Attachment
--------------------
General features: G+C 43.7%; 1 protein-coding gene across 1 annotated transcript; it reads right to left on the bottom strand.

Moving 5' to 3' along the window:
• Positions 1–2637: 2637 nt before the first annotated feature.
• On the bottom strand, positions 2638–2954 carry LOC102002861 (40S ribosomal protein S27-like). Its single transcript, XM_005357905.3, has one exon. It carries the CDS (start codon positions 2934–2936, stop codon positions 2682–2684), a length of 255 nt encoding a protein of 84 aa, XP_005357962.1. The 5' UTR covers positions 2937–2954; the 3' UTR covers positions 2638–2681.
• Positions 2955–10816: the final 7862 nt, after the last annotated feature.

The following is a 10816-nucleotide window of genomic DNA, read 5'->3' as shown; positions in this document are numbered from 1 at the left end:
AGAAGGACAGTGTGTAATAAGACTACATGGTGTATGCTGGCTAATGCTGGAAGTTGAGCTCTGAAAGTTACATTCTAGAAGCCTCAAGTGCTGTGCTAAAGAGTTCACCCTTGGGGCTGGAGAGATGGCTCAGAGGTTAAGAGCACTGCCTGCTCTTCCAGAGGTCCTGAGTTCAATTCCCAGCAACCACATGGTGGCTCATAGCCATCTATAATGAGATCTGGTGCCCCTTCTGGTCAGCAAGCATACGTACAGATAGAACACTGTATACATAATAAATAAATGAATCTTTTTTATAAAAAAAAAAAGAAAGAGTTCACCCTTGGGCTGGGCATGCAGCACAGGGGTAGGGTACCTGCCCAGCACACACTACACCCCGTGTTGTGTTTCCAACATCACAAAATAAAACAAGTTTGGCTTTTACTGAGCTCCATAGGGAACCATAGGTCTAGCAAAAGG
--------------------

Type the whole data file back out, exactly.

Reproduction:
General features: G+C 43.7%; 1 protein-coding gene across 1 annotated transcript; it reads right to left on the bottom strand.

Moving 5' to 3' along the window:
• Positions 1–2637: 2637 nt before the first annotated feature.
• On the bottom strand, positions 2638–2954 carry LOC102002861 (40S ribosomal protein S27-like). Its single transcript, XM_005357905.3, has one exon. It carries the CDS (start codon positions 2934–2936, stop codon positions 2682–2684), a length of 255 nt encoding a protein of 84 aa, XP_005357962.1. The 5' UTR covers positions 2937–2954; the 3' UTR covers positions 2638–2681.
• Positions 2955–10816: the final 7862 nt, after the last annotated feature.

The following is a 10816-nucleotide window of genomic DNA, read 5'->3' as shown; positions in this document are numbered from 1 at the left end:
AGAAGGACAGTGTGTAATAAGACTACATGGTGTATGCTGGCTAATGCTGGAAGTTGAGCTCTGAAAGTTACATTCTAGAAGCCTCAAGTGCTGTGCTAAAGAGTTCACCCTTGGGGCTGGAGAGATGGCTCAGAGGTTAAGAGCACTGCCTGCTCTTCCAGAGGTCCTGAGTTCAATTCCCAGCAACCACATGGTGGCTCATAGCCATCTATAATGAGATCTGGTGCCCCTTCTGGTCAGCAAGCATACGTACAGATAGAACACTGTATACATAATAAATAAATGAATCTTTTTTATAAAAAAAAAAAGAAAGAGTTCACCCTTGGGCTGGGCATGCAGCACAGGGGTAGGGTACCTGCCCAGCACACACTACACCCCGTGTTGTGTTTCCAACATCACAAAATAAAACAAGTTTGGCTTTTACTGAGCTCCATAGGGAACCATAGGTCTAGCAAAAGG